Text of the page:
Retiree comforts ICU babies when parents can't be at the hospital

After retiring from his job as an international marketing executive, David Deutchman found he had a lot of time on his hands. While visiting a hospital for his own care, he saw an opportunity to give back. Now, twice a week, Deutchman spends his day in the pediatric and neonatal ICUs, holding babies and helping their parents.

Babies born prematurely at a hospital in Georgia get an extra dose of TLC when their parents can’t be with them, thanks to a volunteer “cuddler” who is affectionately known as the “ICU Grandpa.”

Retired marketing executive David Deutchman visits Children’s Healthcare of Atlanta hospital twice a week to comfort babies who are not yet big enough to leave the intensive care unit for infants. Some are there for many weeks, and aren’t always able to be cradled by Mom or Dad, who may be driving back and forth to tend to other responsibilities or take a much-needed break to shower and eat.

“After I retired, I didn’t have a lot to do with my time,” he told MassMutual. “Initially, I did some guest lectures in the universities on international marketing, which is what I did in my previous life. And then one day I decided to walk into Children’s Hospital to see if they had any opportunities for volunteers. I started holding babies almost immediately.”

Deutchman’s story went viral when one anxious mom, who was rushing back and forth between home and the hospital, which was hours away, to care for her other children, hurried into the ICU expecting to find her son, Logan, all alone. What she found, instead, was her six-week-old baby resting comfortably in Deutchman’s arms. Amid “happy tears,” she posted a photo of the pair on social media, which was “liked” by more than 250,000 people and shared more than 56,000 times.

Indeed, Deutchman doesn’t just support the babies. He’s a warm embrace for worried parents too, many of whom need a person to talk to — or a friendly hug at a difficult time. It’s a powerful reminder that we’re stronger together and that even small acts of kindness can make a big difference to those in need.

“A lot of times in the neonatal ICU, I’m either holding a baby, or I’m holding Mom’s hand, which is pretty important because we have a lot of moms who are in a stressful position and they enjoy having somebody who they can talk to,” he said. “In the pediatric ICU, I actually work more with the parents than with the kids. The parents really need someone to sit down and talk with, and try to distract them from what’s going on.”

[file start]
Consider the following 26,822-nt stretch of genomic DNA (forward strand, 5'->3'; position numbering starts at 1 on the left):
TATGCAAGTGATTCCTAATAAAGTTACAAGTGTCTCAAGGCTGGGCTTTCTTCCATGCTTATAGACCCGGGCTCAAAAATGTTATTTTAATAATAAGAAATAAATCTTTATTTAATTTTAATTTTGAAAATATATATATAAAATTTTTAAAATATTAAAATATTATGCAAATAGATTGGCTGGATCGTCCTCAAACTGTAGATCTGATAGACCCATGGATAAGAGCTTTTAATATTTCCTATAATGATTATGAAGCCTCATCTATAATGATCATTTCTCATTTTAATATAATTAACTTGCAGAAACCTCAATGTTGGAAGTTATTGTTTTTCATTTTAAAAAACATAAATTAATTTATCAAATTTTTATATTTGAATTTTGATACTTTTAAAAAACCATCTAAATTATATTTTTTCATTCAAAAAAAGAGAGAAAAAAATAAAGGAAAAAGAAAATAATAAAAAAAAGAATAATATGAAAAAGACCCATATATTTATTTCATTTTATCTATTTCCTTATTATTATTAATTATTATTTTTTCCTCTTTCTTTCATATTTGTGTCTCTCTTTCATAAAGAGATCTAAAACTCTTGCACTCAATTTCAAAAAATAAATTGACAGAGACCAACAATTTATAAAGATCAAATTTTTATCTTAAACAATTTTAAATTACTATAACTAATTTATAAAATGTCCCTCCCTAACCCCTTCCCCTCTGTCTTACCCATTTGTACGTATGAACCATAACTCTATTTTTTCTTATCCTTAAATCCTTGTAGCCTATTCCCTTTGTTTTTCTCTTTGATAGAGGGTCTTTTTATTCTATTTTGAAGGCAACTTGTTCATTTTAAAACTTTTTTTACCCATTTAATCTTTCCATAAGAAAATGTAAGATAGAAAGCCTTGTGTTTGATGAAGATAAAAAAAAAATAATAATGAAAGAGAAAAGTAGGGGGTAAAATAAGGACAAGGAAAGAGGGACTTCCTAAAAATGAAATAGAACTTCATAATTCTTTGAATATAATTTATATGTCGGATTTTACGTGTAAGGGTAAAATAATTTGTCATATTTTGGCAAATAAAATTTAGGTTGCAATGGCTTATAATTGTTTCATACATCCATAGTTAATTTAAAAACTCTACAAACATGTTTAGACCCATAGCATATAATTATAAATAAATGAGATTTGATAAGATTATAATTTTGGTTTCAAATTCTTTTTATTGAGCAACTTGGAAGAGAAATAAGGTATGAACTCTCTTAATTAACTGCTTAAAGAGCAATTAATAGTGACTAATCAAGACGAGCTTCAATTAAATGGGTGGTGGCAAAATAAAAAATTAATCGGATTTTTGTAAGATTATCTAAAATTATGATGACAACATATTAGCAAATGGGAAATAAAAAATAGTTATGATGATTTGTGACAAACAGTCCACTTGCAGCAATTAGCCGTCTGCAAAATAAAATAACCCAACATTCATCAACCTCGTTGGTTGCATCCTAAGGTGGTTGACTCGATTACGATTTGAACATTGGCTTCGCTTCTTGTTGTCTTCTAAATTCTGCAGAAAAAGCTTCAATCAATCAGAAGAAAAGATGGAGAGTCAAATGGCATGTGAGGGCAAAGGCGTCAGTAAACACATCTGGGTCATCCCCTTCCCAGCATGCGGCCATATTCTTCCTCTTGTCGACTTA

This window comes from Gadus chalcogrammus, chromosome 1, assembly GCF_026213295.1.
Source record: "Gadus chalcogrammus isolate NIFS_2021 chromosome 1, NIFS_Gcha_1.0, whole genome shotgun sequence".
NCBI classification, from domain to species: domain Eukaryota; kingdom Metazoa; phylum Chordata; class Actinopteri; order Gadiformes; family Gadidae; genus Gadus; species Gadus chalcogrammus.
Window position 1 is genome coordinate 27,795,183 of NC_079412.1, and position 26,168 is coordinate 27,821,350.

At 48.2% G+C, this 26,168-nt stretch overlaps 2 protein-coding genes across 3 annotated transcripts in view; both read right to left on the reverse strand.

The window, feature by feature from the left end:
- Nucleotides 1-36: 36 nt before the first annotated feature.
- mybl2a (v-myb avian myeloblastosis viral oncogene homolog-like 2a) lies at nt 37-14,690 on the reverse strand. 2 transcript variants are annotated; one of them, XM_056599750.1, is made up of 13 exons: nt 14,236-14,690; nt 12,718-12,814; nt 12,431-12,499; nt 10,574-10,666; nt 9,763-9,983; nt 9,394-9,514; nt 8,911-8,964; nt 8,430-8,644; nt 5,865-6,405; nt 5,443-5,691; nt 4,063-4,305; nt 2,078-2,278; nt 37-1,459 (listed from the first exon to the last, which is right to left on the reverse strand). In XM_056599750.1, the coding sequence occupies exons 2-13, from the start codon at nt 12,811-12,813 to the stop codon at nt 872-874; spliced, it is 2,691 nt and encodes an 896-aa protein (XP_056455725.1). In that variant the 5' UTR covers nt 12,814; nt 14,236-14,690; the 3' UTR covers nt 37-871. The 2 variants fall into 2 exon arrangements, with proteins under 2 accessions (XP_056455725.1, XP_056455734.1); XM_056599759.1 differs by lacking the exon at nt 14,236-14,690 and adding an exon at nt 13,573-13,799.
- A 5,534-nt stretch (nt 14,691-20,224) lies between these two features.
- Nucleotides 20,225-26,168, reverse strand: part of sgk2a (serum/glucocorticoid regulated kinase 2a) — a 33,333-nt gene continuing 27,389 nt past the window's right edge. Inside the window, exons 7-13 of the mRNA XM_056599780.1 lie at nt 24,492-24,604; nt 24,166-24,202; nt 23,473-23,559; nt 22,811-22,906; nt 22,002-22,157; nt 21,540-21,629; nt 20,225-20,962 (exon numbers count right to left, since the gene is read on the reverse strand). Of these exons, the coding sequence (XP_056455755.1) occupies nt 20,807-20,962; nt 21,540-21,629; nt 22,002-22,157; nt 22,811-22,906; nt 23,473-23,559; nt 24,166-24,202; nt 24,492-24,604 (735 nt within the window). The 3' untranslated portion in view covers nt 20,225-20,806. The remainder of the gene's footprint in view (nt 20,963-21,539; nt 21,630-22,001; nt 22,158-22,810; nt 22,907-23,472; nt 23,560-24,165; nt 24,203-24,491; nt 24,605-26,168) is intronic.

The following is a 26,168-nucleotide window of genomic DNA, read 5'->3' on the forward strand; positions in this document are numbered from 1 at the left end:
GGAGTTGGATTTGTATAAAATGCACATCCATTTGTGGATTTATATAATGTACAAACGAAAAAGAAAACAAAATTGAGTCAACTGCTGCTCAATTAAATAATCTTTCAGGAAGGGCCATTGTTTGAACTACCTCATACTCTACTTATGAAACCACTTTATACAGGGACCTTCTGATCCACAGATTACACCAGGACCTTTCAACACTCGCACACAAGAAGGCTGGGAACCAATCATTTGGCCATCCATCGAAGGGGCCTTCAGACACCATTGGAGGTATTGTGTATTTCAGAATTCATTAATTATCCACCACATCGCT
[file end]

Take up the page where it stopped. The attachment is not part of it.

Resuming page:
In infants, research clearly links touch stimulation with healthy physical and psychological development, including quicker weight gain. As hospitals recognize the value in having baby cuddlers on hand in the NICU, many are implementing volunteer programs of their own. Among them: Chester County Hospital in West Chester, Pennsylvania, and Harbor-UCLA Medical Center in Los Angeles, California, and Mercy Hospital in St. Louis, Missouri.

For his part, Deutchman said he loves giving back to his community and doesn’t plan to hang up his “baby cuddling” hat anytime soon. “I look forward to starting my fourteenth year,” he said. “I think it’s important that the parents in the ICU can rely on someone and have somebody they can talk to. Sometimes it’s just a matter of distracting them, asking them about their other child. I’ll say, ‘Tell me about your little girl,’ and they’ll light up and tell me all about their other child.”

1 Canadian Association of Paediatric Health Centres, “The Power of Human Touch for Babies,” May 2015.

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